What We Do In The Shadows is extremely dry and deadpan, but the humor is sharp as a tac (or a set of fangs?), never wasting a single opportunity to thrust a witty quip like a stake to the heart. Each character represents a different era, from the basement-dwelling Petyr to the newly turned Nick (Cori Gonzalez-Macuer), which allows for a whole slew of genre-related puns that span black-and-white classics to today’s glittery metro-vamp bullshit.

We’re not talking about braindead spoof humor like Vampires Suck, either. We’re talking about bloody, riotous observations about vampire normalities handled in a light-hearted, buddy-comedy-type delivery. Viago allows for more reserved takes on gory feeding scenes (childlike, almost), Deacon fancies himself a hiply-dressed badboy, and Vladislav purports the sex-hungry libido that vampires have become known for – with increasingly hilarious results as tensions mounts.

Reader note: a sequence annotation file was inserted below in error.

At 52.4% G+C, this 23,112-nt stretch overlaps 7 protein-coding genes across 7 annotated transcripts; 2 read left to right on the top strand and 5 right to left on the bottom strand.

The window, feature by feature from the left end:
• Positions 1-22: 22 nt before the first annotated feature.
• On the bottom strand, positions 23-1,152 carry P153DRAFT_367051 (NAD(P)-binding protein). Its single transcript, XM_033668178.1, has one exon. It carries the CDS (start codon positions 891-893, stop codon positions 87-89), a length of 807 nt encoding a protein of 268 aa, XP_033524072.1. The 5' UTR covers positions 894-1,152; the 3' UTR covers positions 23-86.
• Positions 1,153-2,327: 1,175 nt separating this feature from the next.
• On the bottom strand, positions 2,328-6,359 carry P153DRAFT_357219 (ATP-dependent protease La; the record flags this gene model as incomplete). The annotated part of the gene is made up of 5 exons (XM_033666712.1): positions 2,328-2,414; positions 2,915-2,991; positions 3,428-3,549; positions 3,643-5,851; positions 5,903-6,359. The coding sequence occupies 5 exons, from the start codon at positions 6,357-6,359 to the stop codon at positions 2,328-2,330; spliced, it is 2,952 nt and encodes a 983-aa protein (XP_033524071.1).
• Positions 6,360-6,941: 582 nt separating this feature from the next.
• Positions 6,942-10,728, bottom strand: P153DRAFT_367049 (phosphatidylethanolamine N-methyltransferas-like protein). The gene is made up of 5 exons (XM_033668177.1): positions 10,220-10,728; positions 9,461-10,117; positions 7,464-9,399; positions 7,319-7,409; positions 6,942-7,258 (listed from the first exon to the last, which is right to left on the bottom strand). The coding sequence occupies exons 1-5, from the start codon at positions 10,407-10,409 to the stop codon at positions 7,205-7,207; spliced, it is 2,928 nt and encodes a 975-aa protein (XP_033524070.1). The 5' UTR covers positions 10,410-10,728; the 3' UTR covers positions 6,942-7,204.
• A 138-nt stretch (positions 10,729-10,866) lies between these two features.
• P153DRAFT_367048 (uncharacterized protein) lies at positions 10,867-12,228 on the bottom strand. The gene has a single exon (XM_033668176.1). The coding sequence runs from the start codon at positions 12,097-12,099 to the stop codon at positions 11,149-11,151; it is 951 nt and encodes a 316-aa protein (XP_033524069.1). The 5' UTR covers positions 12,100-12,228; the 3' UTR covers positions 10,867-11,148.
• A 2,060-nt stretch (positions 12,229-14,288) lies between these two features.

Clement and Waititi are comedians first and foremost, focusing on killer jokes that vary from recreating Pac-Man in a mirror (vampires can’t see their reflections) to their territorial sense of fashion (a rather ugly fight breaks out when Nick copies Deacon’s jacket style), but there’s still a strong sense of gruesome gore that evokes a very splattery, old-school mentality. Viago’s gentle, romantic nature plays wonderfully when his feeding scenes come about, as he lustfully woos his female victim while laying newspapers on the floor to prevent any stains. This is all well and good, because once Viago bites into her soft, fleshy neck, he accidentally nicks a main artery and causes a gushing geyser of blood to coat everything the newspaper touches (on numerous occasions).